Featured Research

from universities, journals, and other organizations

Genetic discovery will help fight diarrhea outbreaks

Date:
June 14, 2012
Source:
University of East Anglia
Summary:
Researchers have discovered unexpectedly large genetic differences between two similar species of the pathogenic Cryptosporidium parasite.

Researchers at the University of East Anglia have discovered unexpectedly large genetic differences between two similar species of the pathogenic Cryptosporidium parasite.

Published June 14 in the journal Evolutionary Applications, the findings pave the way for a new gold standard test to distinguish between the waterborne parasite's two main species affecting humans. One species is spread from person to person (Cryptosporidium hominis) but the other is often spread from livestock to people (Cryptosporidium parvum).

"Being able to discriminate quickly between the two species means it is easier to spot an outbreak as it develops, trace the original source, and take appropriate urgent action to prevent further spread," said lead author Dr Kevin Tyler of Norwich Medical School at UEA.

Cryptosporidium is a protozoan parasite that causes outbreaks of diarrhea across the globe. In the UK, around two per cent of cases of diarrhea are caused by the organism and many people will be infected at some time in their lives. Symptoms include watery diarrhea, stomach pain, nausea and vomiting and can last for up to a month, but healthy people usually make a full recovery.

However, in the developing world infection can be serious in malnourished children and a significant cause of death in areas with high prevalence of untreated AIDS.

In the UK, outbreaks have been caused by faulty filtration systems in water supplies and transmission through swimming pools because the parasite is not killed by chlorine disinfection. Outbreaks also occur at open farms and in nurseries. People can also be infected by eating vegetables that have been washed in contaminated water. Hygiene is important in the prevention of spread of Cryptosporidium: people are advised to always wash their hands with warm running water and soap after touching animals, going to the toilet, changing nappies and before preparing, handling or eating food.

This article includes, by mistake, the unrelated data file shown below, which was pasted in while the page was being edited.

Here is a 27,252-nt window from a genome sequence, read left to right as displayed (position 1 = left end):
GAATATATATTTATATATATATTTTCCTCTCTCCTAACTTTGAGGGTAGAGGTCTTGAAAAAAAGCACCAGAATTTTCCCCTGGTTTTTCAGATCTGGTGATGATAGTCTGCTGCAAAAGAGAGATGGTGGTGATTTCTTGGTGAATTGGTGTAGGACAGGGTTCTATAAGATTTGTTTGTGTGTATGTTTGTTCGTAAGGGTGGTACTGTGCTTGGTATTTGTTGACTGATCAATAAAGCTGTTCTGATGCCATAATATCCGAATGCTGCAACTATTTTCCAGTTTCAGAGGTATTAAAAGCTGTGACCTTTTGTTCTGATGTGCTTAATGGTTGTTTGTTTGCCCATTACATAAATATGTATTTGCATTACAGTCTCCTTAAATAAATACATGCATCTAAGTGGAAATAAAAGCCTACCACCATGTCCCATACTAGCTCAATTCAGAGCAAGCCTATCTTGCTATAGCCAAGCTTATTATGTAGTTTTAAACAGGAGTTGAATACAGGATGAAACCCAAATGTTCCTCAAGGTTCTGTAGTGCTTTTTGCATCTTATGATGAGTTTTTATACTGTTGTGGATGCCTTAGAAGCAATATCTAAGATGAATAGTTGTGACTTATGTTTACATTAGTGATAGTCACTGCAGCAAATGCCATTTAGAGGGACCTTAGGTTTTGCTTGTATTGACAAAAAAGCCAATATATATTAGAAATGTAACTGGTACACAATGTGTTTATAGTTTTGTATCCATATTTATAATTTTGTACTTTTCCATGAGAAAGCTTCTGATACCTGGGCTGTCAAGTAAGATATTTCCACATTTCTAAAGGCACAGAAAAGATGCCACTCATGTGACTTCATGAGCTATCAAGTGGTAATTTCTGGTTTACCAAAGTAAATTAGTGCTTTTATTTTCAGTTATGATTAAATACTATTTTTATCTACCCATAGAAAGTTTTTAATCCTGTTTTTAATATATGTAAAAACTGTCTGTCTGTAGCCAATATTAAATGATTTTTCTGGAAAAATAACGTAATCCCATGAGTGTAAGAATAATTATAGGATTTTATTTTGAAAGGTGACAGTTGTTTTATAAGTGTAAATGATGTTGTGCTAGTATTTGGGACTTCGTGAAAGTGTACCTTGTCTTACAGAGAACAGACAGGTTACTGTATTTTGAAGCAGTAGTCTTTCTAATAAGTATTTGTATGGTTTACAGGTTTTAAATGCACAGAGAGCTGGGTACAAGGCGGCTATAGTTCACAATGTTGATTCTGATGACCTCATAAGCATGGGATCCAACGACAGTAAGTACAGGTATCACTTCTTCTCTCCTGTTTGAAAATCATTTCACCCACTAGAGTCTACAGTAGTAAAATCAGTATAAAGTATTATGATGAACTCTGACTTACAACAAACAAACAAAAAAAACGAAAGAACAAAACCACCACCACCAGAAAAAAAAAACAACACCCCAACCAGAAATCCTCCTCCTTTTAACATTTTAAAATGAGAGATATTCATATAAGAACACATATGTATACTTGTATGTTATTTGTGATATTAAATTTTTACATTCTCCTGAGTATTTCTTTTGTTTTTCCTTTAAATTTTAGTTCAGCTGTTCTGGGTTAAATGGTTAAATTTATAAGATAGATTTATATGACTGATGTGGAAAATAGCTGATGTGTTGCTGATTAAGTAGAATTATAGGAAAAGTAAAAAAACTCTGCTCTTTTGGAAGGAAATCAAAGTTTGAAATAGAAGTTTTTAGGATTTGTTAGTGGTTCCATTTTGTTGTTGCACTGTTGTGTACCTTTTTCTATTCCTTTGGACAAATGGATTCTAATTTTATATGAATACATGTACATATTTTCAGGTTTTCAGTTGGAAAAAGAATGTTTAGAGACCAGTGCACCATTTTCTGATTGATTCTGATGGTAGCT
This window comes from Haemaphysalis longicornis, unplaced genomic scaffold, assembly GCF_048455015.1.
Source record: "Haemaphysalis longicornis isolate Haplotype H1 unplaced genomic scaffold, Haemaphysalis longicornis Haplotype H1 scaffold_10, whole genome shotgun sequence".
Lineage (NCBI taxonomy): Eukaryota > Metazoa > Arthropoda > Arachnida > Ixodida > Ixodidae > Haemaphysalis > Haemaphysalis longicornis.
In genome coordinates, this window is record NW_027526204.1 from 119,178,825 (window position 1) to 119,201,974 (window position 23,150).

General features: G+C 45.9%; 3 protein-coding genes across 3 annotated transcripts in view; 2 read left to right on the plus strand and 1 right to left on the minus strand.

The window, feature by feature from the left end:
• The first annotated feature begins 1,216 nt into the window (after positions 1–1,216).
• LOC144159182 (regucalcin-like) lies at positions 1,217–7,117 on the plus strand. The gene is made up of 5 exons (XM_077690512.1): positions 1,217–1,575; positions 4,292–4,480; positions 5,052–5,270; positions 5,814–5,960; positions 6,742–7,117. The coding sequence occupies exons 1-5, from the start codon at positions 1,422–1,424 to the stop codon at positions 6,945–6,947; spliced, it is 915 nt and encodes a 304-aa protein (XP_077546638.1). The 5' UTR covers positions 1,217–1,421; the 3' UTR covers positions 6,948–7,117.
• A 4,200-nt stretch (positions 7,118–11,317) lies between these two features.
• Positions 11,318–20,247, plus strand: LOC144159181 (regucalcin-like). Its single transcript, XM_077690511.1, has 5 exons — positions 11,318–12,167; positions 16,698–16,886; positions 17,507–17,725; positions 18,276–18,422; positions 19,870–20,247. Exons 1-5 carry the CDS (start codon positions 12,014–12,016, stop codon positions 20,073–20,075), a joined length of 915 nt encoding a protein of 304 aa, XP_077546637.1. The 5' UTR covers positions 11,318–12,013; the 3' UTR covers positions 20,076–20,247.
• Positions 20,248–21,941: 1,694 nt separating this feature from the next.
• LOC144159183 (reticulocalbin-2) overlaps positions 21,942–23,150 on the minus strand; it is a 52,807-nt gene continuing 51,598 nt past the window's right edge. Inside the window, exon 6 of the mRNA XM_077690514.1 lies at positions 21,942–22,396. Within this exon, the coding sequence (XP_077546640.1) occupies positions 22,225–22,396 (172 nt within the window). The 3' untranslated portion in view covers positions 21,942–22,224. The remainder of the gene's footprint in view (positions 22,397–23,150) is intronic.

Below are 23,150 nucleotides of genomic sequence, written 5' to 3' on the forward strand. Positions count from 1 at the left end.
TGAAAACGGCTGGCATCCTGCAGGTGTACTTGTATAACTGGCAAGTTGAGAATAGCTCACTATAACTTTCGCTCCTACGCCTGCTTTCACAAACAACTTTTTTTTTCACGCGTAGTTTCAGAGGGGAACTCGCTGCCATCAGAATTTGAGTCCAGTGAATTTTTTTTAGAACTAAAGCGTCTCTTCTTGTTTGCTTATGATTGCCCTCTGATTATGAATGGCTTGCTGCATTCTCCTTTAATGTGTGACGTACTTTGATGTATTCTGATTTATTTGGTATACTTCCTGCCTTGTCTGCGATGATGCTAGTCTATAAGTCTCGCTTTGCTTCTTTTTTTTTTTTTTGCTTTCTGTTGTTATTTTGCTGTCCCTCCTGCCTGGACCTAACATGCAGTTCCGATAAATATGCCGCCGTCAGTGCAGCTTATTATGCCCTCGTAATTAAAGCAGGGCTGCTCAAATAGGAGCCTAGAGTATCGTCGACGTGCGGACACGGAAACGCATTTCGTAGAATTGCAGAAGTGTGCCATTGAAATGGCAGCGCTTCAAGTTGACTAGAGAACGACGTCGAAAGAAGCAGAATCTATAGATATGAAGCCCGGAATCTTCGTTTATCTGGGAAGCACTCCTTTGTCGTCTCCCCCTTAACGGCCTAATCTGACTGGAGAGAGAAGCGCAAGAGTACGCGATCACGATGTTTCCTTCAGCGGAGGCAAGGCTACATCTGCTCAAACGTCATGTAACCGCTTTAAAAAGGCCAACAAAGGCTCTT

In this EU-funded study, the researchers identified the first parasite proteins that are specific to the different species. They found them at the ends of the chromosomes where they had been missed during previous parasite genetic studies.

Dr Tyler said: "Our discovery is an important advance in developing new simple and reliable tests for identifying these two species of parasite. This is the first step in discriminating outbreaks from sporadic cases, local strains from exotic ones, and tracing the source of outbreaks to an individual water supply, swimming pool or farm."


Story Source:

The above story is based on materials provided by University of East Anglia. Note: Materials may be edited for content and length.


Journal Reference:

  1. Maha Bouzid, Paul R. Hunter, Vincent McDonald, Kristin Elwin, Rachel M. Chalmers, Kevin M. Tyler. A new heterogeneous family of telomerically encoded Cryptosporidium proteins. Evolutionary Applications, 2012; DOI: 10.1111/j.1752-4571.2012.00277.x